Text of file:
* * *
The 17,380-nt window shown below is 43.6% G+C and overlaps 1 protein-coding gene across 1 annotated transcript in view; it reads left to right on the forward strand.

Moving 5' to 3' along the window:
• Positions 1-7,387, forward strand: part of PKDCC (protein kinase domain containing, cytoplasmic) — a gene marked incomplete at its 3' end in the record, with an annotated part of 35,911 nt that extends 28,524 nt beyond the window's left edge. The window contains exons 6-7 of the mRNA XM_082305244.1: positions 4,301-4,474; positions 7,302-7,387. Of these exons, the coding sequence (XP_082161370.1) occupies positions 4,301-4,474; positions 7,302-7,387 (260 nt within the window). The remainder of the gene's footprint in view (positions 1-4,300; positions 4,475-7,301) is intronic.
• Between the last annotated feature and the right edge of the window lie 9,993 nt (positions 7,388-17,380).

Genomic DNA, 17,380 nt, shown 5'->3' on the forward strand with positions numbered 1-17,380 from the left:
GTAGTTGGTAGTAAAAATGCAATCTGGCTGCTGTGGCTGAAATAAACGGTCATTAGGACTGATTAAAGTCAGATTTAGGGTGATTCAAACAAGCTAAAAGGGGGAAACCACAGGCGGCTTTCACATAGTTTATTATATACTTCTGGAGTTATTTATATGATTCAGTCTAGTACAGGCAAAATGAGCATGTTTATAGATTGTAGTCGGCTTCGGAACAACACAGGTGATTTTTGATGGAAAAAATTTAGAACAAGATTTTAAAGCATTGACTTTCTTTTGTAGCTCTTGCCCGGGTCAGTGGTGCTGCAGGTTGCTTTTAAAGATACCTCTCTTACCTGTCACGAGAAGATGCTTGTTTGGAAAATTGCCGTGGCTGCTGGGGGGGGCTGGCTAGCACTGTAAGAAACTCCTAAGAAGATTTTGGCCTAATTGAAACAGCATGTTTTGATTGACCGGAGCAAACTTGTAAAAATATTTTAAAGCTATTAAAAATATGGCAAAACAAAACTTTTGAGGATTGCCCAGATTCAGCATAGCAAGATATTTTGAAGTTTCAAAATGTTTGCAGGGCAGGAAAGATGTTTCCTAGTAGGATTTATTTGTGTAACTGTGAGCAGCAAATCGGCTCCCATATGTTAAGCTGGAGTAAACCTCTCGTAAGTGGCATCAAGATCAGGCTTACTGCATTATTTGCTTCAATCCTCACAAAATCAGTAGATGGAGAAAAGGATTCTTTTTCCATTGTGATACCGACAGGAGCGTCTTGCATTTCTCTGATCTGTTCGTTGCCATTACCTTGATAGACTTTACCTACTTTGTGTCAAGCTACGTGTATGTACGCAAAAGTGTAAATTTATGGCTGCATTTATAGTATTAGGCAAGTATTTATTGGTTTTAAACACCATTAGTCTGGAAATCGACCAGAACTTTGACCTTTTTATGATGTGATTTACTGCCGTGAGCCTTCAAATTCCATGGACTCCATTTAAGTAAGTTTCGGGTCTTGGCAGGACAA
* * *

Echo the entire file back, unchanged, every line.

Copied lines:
The 17,380-nt window shown below is 43.6% G+C and overlaps 1 protein-coding gene across 1 annotated transcript in view; it reads left to right on the forward strand.

Moving 5' to 3' along the window:
• Positions 1-7,387, forward strand: part of PKDCC (protein kinase domain containing, cytoplasmic) — a gene marked incomplete at its 3' end in the record, with an annotated part of 35,911 nt that extends 28,524 nt beyond the window's left edge. The window contains exons 6-7 of the mRNA XM_082305244.1: positions 4,301-4,474; positions 7,302-7,387. Of these exons, the coding sequence (XP_082161370.1) occupies positions 4,301-4,474; positions 7,302-7,387 (260 nt within the window). The remainder of the gene's footprint in view (positions 1-4,300; positions 4,475-7,301) is intronic.
• Between the last annotated feature and the right edge of the window lie 9,993 nt (positions 7,388-17,380).

Genomic DNA, 17,380 nt, shown 5'->3' on the forward strand with positions numbered 1-17,380 from the left:
GTAGTTGGTAGTAAAAATGCAATCTGGCTGCTGTGGCTGAAATAAACGGTCATTAGGACTGATTAAAGTCAGATTTAGGGTGATTCAAACAAGCTAAAAGGGGGAAACCACAGGCGGCTTTCACATAGTTTATTATATACTTCTGGAGTTATTTATATGATTCAGTCTAGTACAGGCAAAATGAGCATGTTTATAGATTGTAGTCGGCTTCGGAACAACACAGGTGATTTTTGATGGAAAAAATTTAGAACAAGATTTTAAAGCATTGACTTTCTTTTGTAGCTCTTGCCCGGGTCAGTGGTGCTGCAGGTTGCTTTTAAAGATACCTCTCTTACCTGTCACGAGAAGATGCTTGTTTGGAAAATTGCCGTGGCTGCTGGGGGGGGCTGGCTAGCACTGTAAGAAACTCCTAAGAAGATTTTGGCCTAATTGAAACAGCATGTTTTGATTGACCGGAGCAAACTTGTAAAAATATTTTAAAGCTATTAAAAATATGGCAAAACAAAACTTTTGAGGATTGCCCAGATTCAGCATAGCAAGATATTTTGAAGTTTCAAAATGTTTGCAGGGCAGGAAAGATGTTTCCTAGTAGGATTTATTTGTGTAACTGTGAGCAGCAAATCGGCTCCCATATGTTAAGCTGGAGTAAACCTCTCGTAAGTGGCATCAAGATCAGGCTTACTGCATTATTTGCTTCAATCCTCACAAAATCAGTAGATGGAGAAAAGGATTCTTTTTCCATTGTGATACCGACAGGAGCGTCTTGCATTTCTCTGATCTGTTCGTTGCCATTACCTTGATAGACTTTACCTACTTTGTGTCAAGCTACGTGTATGTACGCAAAAGTGTAAATTTATGGCTGCATTTATAGTATTAGGCAAGTATTTATTGGTTTTAAACACCATTAGTCTGGAAATCGACCAGAACTTTGACCTTTTTATGATGTGATTTACTGCCGTGAGCCTTCAAATTCCATGGACTCCATTTAAGTAAGTTTCGGGTCTTGGCAGGACAA